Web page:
Wednesday, January 24, 2007

French establishment as hypocritical as ever!

The French, who have effectively banned the Breton language, are happy enough to support independence for Quebec.

France, you'll remember, won't even sign (the rather useless) European Charter for Regional or Minority Languages because their 'constitution' makes French the only official language of the state - yes, and Breton is going to take over France, right!

Presidential hopeful Socialist Segolene Royal recently called for Quebec independence, but will no doubt call Breton nationalists in the Union démocratique bretonne (UDB) Party or Parti Breton 'fascist' and 'separatists' in the forthcoming election.

I'm all for an independent Quebec. No offence to Canada, but I can't take a state with a two thousand mile long border which is in a totally straight line, seriously. If the Canadians are so keen on 'multi-ethnic states' and 'people living together' then maybe they should join the USA. Of course they won't (and they shouldn't) but they're ready enough to call Quebec nationalists 'separatists' for wanting to leave a state which was only founded in 1867.

But if the French will support the right of Quebec to independence (and the Quebec nationalists want a multi-ethnic independent Quebec) then they should also support the right of the Bretons to independence too. As I said, the French have the most hypocritical political class in Europe.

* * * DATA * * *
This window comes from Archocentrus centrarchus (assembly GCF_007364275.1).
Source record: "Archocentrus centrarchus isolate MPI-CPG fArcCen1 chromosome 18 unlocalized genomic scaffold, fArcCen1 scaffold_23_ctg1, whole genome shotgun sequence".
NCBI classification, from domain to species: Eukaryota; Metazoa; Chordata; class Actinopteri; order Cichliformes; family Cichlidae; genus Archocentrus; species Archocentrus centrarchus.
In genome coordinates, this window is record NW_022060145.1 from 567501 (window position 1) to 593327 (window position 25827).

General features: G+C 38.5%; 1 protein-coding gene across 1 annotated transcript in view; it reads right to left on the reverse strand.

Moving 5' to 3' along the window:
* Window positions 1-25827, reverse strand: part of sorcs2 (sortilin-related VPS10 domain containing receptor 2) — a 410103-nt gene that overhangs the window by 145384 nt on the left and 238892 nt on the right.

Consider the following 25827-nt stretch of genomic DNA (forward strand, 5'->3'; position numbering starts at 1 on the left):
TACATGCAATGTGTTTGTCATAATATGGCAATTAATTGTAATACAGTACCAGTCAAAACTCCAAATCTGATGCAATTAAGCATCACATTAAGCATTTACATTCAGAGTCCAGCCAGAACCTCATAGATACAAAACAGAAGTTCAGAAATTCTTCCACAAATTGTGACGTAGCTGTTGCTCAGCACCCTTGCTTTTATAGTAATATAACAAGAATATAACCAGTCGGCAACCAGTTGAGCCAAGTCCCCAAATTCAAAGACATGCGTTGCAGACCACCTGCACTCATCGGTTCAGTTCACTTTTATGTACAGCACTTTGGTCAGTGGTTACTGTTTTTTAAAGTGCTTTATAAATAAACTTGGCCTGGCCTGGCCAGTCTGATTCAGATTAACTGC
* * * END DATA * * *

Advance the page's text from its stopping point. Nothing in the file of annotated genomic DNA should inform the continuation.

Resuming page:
1 comment:

Harry said...

Experiencing the cultural difficulties on a sejour in Alsace, I believe that one major problem for dialects in general is the "fear of division" that speaking a different language creates in a country. I do not believe that Brittany should necessarily cede from France. A region such as Brittany has existed as a part of France for centuries and undoubtedly the Bretons called themselves "French people", even when they were permitted to speak their own language. However, it is clear that Brittany should, like in every other nation under the support of the Charter for Minority languages, be supported in its individual culture and language. The inability to allow such support by the French government only seems indicative of an oppresive and dominating attitude that ought to have been left behind in the Dark Ages. One would hope that, living in the post-modern era, such tactics of cultural annihilation would not be in place.